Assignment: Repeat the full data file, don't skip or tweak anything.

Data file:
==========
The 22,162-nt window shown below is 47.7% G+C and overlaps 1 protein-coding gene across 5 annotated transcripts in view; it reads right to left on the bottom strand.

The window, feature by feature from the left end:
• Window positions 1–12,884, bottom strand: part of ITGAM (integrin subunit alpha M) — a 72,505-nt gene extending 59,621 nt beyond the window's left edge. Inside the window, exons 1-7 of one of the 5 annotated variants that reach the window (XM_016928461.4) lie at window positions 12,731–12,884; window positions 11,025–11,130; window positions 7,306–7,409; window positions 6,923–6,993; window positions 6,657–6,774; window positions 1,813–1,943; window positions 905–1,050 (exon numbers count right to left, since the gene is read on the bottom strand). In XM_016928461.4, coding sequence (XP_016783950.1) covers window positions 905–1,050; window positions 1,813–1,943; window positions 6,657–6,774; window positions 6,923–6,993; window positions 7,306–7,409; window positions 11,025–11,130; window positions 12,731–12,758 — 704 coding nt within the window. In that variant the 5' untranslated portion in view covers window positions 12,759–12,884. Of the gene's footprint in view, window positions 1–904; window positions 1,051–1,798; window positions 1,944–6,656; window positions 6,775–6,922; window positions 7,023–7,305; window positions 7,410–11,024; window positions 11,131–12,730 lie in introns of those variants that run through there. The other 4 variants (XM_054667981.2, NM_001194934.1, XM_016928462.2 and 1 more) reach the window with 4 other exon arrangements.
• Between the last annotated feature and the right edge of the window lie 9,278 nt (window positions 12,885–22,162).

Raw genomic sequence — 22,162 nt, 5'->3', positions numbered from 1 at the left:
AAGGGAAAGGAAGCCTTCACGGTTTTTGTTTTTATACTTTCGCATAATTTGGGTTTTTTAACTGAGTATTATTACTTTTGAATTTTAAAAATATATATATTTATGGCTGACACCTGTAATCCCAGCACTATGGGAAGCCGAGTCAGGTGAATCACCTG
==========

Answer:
The 22,162-nt window shown below is 47.7% G+C and overlaps 1 protein-coding gene across 5 annotated transcripts in view; it reads right to left on the bottom strand.

The window, feature by feature from the left end:
• Window positions 1–12,884, bottom strand: part of ITGAM (integrin subunit alpha M) — a 72,505-nt gene extending 59,621 nt beyond the window's left edge. Inside the window, exons 1-7 of one of the 5 annotated variants that reach the window (XM_016928461.4) lie at window positions 12,731–12,884; window positions 11,025–11,130; window positions 7,306–7,409; window positions 6,923–6,993; window positions 6,657–6,774; window positions 1,813–1,943; window positions 905–1,050 (exon numbers count right to left, since the gene is read on the bottom strand). In XM_016928461.4, coding sequence (XP_016783950.1) covers window positions 905–1,050; window positions 1,813–1,943; window positions 6,657–6,774; window positions 6,923–6,993; window positions 7,306–7,409; window positions 11,025–11,130; window positions 12,731–12,758 — 704 coding nt within the window. In that variant the 5' untranslated portion in view covers window positions 12,759–12,884. Of the gene's footprint in view, window positions 1–904; window positions 1,051–1,798; window positions 1,944–6,656; window positions 6,775–6,922; window positions 7,023–7,305; window positions 7,410–11,024; window positions 11,131–12,730 lie in introns of those variants that run through there. The other 4 variants (XM_054667981.2, NM_001194934.1, XM_016928462.2 and 1 more) reach the window with 4 other exon arrangements.
• Between the last annotated feature and the right edge of the window lie 9,278 nt (window positions 12,885–22,162).

Raw genomic sequence — 22,162 nt, 5'->3', positions numbered from 1 at the left:
AAGGGAAAGGAAGCCTTCACGGTTTTTGTTTTTATACTTTCGCATAATTTGGGTTTTTTAACTGAGTATTATTACTTTTGAATTTTAAAAATATATATATTTATGGCTGACACCTGTAATCCCAGCACTATGGGAAGCCGAGTCAGGTGAATCACCTG